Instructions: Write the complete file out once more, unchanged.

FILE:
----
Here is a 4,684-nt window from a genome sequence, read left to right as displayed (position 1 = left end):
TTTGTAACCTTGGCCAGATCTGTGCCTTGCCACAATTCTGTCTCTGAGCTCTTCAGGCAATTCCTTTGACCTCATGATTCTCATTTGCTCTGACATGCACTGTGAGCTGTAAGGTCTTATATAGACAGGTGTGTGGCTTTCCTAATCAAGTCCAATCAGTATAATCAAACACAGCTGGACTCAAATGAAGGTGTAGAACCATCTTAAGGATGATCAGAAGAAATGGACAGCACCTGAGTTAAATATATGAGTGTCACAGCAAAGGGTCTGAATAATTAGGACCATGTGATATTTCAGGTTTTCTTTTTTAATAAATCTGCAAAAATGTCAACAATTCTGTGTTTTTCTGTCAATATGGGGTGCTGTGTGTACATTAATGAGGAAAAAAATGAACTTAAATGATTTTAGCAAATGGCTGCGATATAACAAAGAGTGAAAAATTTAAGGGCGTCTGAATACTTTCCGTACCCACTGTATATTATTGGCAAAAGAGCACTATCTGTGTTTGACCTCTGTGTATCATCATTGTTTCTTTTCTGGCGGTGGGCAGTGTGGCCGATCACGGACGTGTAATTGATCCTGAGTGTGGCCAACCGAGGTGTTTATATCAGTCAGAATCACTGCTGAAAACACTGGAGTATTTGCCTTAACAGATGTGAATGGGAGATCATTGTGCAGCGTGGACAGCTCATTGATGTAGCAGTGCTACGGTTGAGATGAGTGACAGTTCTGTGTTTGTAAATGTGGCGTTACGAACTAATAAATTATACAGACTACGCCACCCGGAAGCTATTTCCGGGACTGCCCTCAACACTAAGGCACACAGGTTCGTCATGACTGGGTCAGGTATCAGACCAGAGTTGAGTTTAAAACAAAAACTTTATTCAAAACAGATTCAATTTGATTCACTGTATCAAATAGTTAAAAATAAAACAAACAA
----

Here is a 4,684-nt window from a genome sequence, read left to right as displayed (position 1 = left end):
TTTGTAACCTTGGCCAGATCTGTGCCTTGCCACAATTCTGTCTCTGAGCTCTTCAGGCAATTCCTTTGACCTCATGATTCTCATTTGCTCTGACATGCACTGTGAGCTGTAAGGTCTTATATAGACAGGTGTGTGGCTTTCCTAATCAAGTCCAATCAGTATAATCAAACACAGCTGGACTCAAATGAAGGTGTAGAACCATCTTAAGGATGATCAGAAGAAATGGACAGCACCTGAGTTAAATATATGAGTGTCACAGCAAAGGGTCTGAATAATTAGGACCATGTGATATTTCAGGTTTTCTTTTTTAATAAATCTGCAAAAATGTCAACAATTCTGTGTTTTTCTGTCAATATGGGGTGCTGTGTGTACATTAATGAGGAAAAAAATGAACTTAAATGATTTTAGCAAATGGCTGCGATATAACAAAGAGTGAAAAATTTAAGGGCGTCTGAATACTTTCCGTACCCACTGTATATTATTGGCAAAAGAGCACTATCTGTGTTTGACCTCTGTGTATCATCATTGTTTCTTTTCTGGCGGTGGGCAGTGTGGCCGATCACGGACGTGTAATTGATCCTGAGTGTGGCCAACCGAGGTGTTTATATCAGTCAGAATCACTGCTGAAAACACTGGAGTATTTGCCTTAACAGATGTGAATGGGAGATCATTGTGCAGCGTGGACAGCTCATTGATGTAGCAGTGCTACGGTTGAGATGAGTGACAGTTCTGTGTTTGTAAATGTGGCGTTACGAACTAATAAATTATACAGACTACGCCACCCGGAAGCTATTTCCGGGACTGCCCTCAACACTAAGGCACACAGGTTCGTCATGACTGGGTCAGGTATCAGACCAGAGTTGAGTTTAAAACAAAAACTTTATTCAAAACAGATTCAATTTGATTCACTGTATCAAATAGTTAAAAATAAAACAAACAA